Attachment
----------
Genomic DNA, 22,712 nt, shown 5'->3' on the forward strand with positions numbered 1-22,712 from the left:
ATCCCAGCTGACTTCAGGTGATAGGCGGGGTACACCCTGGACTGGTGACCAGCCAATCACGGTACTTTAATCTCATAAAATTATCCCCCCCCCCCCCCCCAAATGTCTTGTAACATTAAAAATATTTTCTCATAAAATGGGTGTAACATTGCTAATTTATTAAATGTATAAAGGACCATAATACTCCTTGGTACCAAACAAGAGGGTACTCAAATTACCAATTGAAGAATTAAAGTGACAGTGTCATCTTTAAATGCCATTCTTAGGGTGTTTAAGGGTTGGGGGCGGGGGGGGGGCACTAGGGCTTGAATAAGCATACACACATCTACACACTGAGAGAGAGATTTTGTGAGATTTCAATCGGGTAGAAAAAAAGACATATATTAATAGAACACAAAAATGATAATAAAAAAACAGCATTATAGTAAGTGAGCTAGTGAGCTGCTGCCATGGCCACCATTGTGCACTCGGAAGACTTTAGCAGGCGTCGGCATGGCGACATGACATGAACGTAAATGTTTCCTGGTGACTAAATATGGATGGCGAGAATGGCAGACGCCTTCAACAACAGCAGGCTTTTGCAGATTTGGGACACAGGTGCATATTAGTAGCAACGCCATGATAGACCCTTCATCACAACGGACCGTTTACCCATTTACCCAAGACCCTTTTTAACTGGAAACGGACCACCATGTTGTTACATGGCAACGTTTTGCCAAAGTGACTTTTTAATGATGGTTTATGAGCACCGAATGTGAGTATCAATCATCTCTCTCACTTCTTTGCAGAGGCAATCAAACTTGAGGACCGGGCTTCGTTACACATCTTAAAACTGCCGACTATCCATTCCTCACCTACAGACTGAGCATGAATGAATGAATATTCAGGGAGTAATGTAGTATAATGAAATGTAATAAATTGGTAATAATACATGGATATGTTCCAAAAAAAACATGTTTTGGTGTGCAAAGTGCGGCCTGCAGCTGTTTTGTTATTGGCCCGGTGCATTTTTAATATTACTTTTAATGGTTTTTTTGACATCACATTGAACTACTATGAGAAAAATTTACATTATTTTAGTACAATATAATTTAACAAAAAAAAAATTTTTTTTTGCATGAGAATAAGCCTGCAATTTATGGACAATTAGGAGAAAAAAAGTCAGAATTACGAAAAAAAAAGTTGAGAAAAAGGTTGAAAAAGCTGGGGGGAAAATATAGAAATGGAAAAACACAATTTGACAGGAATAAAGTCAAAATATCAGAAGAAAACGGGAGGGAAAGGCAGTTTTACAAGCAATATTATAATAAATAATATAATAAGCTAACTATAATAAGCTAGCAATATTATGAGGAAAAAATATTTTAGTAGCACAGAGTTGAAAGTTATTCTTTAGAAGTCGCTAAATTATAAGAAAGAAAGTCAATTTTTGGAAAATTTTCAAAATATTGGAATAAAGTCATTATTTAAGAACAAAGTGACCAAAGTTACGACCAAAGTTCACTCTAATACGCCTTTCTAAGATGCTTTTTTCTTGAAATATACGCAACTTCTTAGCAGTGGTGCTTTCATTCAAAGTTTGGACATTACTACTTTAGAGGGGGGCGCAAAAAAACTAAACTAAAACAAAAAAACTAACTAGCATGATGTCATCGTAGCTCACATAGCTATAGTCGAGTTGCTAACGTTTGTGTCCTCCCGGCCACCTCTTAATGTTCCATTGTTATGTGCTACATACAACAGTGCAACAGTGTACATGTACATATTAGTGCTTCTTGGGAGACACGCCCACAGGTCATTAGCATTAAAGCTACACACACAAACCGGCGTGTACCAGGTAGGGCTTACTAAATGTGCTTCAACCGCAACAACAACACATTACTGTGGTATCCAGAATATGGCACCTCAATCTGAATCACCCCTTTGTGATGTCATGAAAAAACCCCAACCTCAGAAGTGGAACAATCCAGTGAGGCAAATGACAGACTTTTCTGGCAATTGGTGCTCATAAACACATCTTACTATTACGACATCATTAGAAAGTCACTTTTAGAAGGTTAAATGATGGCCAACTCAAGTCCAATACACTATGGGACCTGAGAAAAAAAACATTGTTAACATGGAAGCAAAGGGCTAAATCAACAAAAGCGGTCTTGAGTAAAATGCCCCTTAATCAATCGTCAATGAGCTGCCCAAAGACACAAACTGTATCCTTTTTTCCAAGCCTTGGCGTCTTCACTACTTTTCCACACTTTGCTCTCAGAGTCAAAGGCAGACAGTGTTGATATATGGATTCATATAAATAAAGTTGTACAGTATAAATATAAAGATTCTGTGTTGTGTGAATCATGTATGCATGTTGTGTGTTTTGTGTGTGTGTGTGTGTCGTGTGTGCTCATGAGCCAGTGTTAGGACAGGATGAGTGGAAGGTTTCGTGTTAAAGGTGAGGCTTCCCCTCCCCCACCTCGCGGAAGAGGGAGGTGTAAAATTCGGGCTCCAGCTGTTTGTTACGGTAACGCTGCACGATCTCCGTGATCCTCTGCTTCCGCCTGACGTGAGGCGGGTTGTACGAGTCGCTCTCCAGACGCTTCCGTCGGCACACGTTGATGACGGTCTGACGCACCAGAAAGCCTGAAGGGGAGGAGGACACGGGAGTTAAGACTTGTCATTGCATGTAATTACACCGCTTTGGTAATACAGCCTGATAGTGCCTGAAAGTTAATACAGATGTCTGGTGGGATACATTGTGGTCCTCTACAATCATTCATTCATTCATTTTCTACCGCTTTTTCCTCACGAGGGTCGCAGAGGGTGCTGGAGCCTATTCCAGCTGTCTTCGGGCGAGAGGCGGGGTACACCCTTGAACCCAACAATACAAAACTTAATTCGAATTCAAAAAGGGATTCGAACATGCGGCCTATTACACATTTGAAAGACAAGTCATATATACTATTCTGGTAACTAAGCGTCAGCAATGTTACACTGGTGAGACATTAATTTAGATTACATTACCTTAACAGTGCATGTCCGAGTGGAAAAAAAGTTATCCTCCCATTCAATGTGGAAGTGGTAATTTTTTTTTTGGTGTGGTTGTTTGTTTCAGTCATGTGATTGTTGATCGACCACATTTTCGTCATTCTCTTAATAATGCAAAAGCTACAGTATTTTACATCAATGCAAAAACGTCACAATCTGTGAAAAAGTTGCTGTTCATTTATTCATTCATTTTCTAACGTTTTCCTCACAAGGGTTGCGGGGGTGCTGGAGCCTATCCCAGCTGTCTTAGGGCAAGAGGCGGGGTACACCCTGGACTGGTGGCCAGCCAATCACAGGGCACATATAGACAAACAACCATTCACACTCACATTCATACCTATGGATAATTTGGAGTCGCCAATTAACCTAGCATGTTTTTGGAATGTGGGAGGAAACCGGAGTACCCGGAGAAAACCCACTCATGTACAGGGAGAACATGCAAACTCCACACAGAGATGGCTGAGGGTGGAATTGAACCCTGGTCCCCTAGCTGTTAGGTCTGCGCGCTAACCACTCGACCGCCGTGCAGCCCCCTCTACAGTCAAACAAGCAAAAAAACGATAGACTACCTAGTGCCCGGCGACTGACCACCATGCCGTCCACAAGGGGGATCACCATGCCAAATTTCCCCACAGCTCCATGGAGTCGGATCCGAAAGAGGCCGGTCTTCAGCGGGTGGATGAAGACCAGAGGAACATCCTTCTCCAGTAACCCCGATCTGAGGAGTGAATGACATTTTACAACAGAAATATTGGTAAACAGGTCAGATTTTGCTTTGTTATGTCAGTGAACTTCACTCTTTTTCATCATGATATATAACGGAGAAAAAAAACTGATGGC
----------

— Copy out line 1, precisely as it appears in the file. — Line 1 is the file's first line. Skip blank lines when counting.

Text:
Genomic DNA, 22,712 nt, shown 5'->3' on the forward strand with positions numbered 1-22,712 from the left: